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Opinion & Essays - Oct, 1997 Issue #48

the new family imbalance
by: David Elkind
Cambridge, MA: Harvard Univ. Press, 1994
Book Review by: Lon Woodbury 

(Author David Elkind is best known for his 1981 book THE HURRIED CHILD. In that book, he claimed children were being expected to grow up faster than previous generations had, and outlined the problems this was causing children.)

In TIES THAT STRESS, he continues with the question: Why does there seem to be an increase in negative behaviors in contemporary young people? He partially answers this question in the statement, “When young people’s developmental needs for protection and nurture are ignored, when their human differences in growth rates and behavior are deemed deviant, and when they are given little or no space to live and to grow, they are stressed. Young people who are stressed often do what adults do: they engage in actions that are destructive to themselves, to others, or to both. The consequences of these self/other punishing practices are increasingly evident, and have been given a new name, the ‘new morbidity.’” 

He goes further. Young people are more stressed because the family is losing the ability to meet children’s needs. Instead of the all too common “blame the parents” and leave it at that, he sees the stresses families and children are dealing with as just one aspect of massive social changes that have been going on throughout our society for quite some time. He sees a conflict between a system of thought he refers to as “Modern,” opposed to a system of thought he calls “Postmodern.” He then spends a large portion of the book defining and explaining these concepts as he understands them. 

“In the broadest sense, modernity arose in the seventeenth century as a revolt against the autocracy of the pre-modern world.” It contained the concepts of rationalism, humanism, democracy, individualism, and romanticism. The underlying theme was the “celebration of the individual over established authority.” 

According to the author, one result of the modern era was the industrial revolution, and the Modern family form evolved out of that when families moved into the city and sensed that the outside society was “exploitative and uncaring.” The result was the family developed three sentiments to nourish the members of the family and provide a safe haven: “romantic love (the tie of parents to one another), maternal love (the tie of parents to offspring), and domesticity (the tie of family to community).” This resulted in the family being configured to provide a child-centered safe haven to protect children as they were growing up. Children were considered innocent and immature, needing protection and space of their own as they learned how to be adults, and there was a clear differentiation between parent and child. One example the author uses is that Modern children were given a “greater latitude of acceptable behavior than were adults.”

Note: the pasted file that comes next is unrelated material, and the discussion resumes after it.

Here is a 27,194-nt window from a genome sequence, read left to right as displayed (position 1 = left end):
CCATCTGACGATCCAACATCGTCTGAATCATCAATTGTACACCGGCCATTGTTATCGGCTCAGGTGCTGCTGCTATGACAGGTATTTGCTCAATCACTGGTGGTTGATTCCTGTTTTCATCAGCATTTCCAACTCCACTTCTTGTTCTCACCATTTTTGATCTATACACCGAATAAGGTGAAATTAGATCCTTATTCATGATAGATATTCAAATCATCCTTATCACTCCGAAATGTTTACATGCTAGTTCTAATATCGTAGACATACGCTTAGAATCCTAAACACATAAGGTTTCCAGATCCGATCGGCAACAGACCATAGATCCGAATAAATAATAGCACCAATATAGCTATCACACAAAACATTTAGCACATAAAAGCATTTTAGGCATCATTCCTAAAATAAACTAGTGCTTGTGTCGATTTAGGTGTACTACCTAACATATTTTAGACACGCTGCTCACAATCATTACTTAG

He then goes on to define the Postmodern system of beliefs. “Postmodernism is, therefore, first and foremost a critical attitude toward the values and beliefs of modernity, including such cherished notions as rationality and individual freedom.” According to the author, Postmodernism sees several things different than Modernism. Postmodernism believes an individual can never be truly objective but can only perceive according to the framework in which he or she has lived. Postmodernism believes the irregularity of language is a better model for human transactions than is logical discourse; it believes knowledge and power cannot be separated; that diversity must be celebrated, and “universal principles must arise out of consensus.” 

From these different beliefs, the author claims the Postmodern family is based on consensual love rather than committed love, on shared parenting (including day-care, nanny, etc.) rather than a stay-at-home mom, and urbanity rather than the home as a safe nurturing haven. In addition, the author sees Postmodernism as assuming the competence and sophistication of children, shared authority between parents and children, and has the result of opening opportunities and options for adults while narrowing options for children. In Postmodernism, according to the author, children have less latitude in behavior than children in Modern families. In other words, children are less likely to be given a second chance for negative behavior, something common in the Modern community. 

The author concludes in many ways the Postmodern family has been a disaster for children. He concludes this from literature that their needs are not being met, and consequently their stress levels are going up resulting in increased negative behavior. 

However, he doesn’t argue for a return to the old fashioned Modern family since he agrees there were a number of weaknesses in the Modern family, the very ones he sees as having brought on Postmodern revisions to family form. He optimistically thinks he sees signs of what he calls a “vital” family, which combines the strengths of both, and avoiding their weaknesses. 

What the author brings to the table with this book is that children ARE doing more poorly than in the past, and he believes it is because we are casting off the protections and systems for children of the Modern family, and have not yet developed something in their place that works for the future. 

Copyright © 1997, Woodbury Reports, Inc. (This article may be reproduced without prior approval if the copyright notice and proper publication and author attribution accompanies the copy.)

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